Each park is supported through the volunteer efforts of its own Friends of Parks group, which helps maintain and fundraise to support the maintenance of the park and its trees and plants.[26] The volunteer groups also produce public events in the parks such as summer concert series, yoga, and outdoor movies. [27] Bardascino Park hosts a neighborhood bocce league.

Bella Vista features a permanent community garden at 10th and Kimball Streets.[28]


  1. ^ a b "Philadelphia Neighborhoods and Place Names, A-K." City of Philadelphia. Retrieved on October 4, 2011. "Between 6th and 11th Streets, South Street to Washington Avenue."
  2. ^ "USA Location information -".
  3. ^ South Philadelphia." Philadelphia Encyclopedia. Retrieved November 8, 2014
  4. ^ National Park Service (2010-07-09). "National Register Information System". National Register of Historic Places. National Park Service.
  5. ^ "Bella Vista Named Best Place to Live in Philly". 9 August 2016.
  6. ^ "Bella Vista Lot to Swap Parking for Million Dollar Mansions". 18 January 2016.
  7. ^
  8. ^
  9. ^
  10. ^
  11. ^ Philadelphia, City of. "City of Philadelphia: Registered Community Organizations (RCO)".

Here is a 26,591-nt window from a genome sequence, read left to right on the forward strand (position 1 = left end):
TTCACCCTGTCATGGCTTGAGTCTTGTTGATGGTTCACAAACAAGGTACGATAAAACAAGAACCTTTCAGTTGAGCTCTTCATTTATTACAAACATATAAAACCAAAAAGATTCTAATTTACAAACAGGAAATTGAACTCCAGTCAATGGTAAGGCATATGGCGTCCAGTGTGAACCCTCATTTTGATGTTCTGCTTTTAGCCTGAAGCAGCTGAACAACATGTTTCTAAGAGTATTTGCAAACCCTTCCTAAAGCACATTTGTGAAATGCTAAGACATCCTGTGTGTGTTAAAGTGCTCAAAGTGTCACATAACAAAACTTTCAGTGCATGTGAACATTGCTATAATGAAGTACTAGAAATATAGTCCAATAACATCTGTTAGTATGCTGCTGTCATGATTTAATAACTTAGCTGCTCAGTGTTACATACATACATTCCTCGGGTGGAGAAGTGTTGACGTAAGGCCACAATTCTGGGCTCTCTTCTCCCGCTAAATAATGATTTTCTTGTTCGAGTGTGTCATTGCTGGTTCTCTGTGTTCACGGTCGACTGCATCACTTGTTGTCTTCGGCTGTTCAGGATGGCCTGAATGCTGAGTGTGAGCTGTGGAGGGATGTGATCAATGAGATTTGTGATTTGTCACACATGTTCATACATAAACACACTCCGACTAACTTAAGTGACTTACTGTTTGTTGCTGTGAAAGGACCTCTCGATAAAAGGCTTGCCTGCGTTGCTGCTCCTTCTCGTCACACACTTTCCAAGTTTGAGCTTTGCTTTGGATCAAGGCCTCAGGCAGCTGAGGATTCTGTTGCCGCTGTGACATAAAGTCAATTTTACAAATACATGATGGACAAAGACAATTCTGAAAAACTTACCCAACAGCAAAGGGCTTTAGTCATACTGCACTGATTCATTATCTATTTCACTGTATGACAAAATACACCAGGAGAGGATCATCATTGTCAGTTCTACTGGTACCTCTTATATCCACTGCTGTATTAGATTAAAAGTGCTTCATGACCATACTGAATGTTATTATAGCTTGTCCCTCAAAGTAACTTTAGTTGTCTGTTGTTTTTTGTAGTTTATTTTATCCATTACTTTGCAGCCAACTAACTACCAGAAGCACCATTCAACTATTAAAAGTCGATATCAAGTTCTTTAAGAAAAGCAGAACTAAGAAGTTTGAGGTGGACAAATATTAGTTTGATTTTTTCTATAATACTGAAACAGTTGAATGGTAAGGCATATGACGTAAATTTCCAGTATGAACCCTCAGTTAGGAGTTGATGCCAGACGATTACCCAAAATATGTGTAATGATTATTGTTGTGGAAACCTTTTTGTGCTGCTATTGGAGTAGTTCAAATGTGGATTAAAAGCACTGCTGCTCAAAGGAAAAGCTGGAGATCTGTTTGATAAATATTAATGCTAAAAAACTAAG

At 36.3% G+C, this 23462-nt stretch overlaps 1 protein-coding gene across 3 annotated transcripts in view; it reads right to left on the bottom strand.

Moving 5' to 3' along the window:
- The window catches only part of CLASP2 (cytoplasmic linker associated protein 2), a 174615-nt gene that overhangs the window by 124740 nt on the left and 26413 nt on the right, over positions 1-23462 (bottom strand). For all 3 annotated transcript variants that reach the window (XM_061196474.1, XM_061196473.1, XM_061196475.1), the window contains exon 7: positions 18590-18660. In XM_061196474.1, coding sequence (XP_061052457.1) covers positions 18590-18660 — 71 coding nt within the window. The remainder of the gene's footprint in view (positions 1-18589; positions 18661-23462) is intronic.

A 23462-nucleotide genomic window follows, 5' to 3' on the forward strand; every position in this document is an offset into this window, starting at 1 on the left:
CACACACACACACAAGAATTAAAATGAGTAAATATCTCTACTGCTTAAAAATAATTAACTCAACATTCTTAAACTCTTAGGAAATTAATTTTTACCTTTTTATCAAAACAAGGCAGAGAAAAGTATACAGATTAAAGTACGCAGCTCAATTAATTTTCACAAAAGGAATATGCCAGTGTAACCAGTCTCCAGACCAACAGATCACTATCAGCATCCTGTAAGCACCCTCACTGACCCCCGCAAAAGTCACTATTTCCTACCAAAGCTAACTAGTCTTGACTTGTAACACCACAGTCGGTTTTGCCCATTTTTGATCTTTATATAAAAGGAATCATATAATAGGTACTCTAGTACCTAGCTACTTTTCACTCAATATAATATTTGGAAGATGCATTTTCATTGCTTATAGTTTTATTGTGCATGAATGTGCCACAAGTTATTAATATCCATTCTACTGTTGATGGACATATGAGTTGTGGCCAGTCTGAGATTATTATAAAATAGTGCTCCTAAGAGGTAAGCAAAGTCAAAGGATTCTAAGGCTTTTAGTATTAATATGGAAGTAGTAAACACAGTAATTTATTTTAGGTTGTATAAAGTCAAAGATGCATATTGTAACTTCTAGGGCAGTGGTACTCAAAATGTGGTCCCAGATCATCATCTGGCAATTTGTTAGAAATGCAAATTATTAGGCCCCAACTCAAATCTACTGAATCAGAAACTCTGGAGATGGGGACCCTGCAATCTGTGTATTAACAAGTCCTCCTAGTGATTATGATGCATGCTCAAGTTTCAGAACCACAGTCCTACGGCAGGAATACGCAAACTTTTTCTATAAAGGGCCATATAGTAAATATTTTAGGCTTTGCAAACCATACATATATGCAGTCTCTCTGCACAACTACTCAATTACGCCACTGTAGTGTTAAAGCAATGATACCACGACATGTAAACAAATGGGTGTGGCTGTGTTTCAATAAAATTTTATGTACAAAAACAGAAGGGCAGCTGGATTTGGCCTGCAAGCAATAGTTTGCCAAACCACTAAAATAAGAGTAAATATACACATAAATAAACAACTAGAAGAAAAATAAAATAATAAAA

12. ^ "Bella Vista Neighbors Association".
  13. ^ "Friends of the South Street Police Mini-Station".
  14. ^ "3rd District - Philadelphia Police Department".
  15. ^
  16. ^ Harrington, Michael (October 26, 2017). "Shell Show, Día de los Muertos, Poe Festival, and other things to do in Philly, Oct. 27 to Nov. 2". Philadelphia. Retrieved October 17, 2018.
  17. ^ "Andrew Jackson Elementary School Geographic Boundaries Archived 2011-10-03 at WebCite." School District of Philadelphia. Retrieved on October 4, 2011.
  18. ^ "William M. Meredith Elementary School Geographic Boundaries Archived 2011-10-03 at WebCite." School District of Philadelphia. Retrieved on October 4, 2011.
  19. ^ "George W. Nebinger Elementary School Geographic Boundaries Archived 2011-10-03 at WebCite." School District of Philadelphia. Retrieved on October 4, 2011.
  20. ^ "At Meredith, a kindergarten lottery stirs worries — and larger issues".
  21. ^ "Horace Furness High School Geographic Boundaries" (Archive). School District of Philadelphia. Retrieved on October 4, 2011.
  22. ^ "Charles Santore Branch." Free Library of Philadelphia. Retrieved on September 22, 2011.
  23. ^ "Cianfrani Park Blog". Cianfrani Park Blog.
  24. ^ "Friends of Bardascino Park".
  25. ^ "Palumbo Recreation Center – Palumbo Recreation Center". Palumbo Recreation Center.
  26. ^
  27. ^
  28. ^

External links[edit]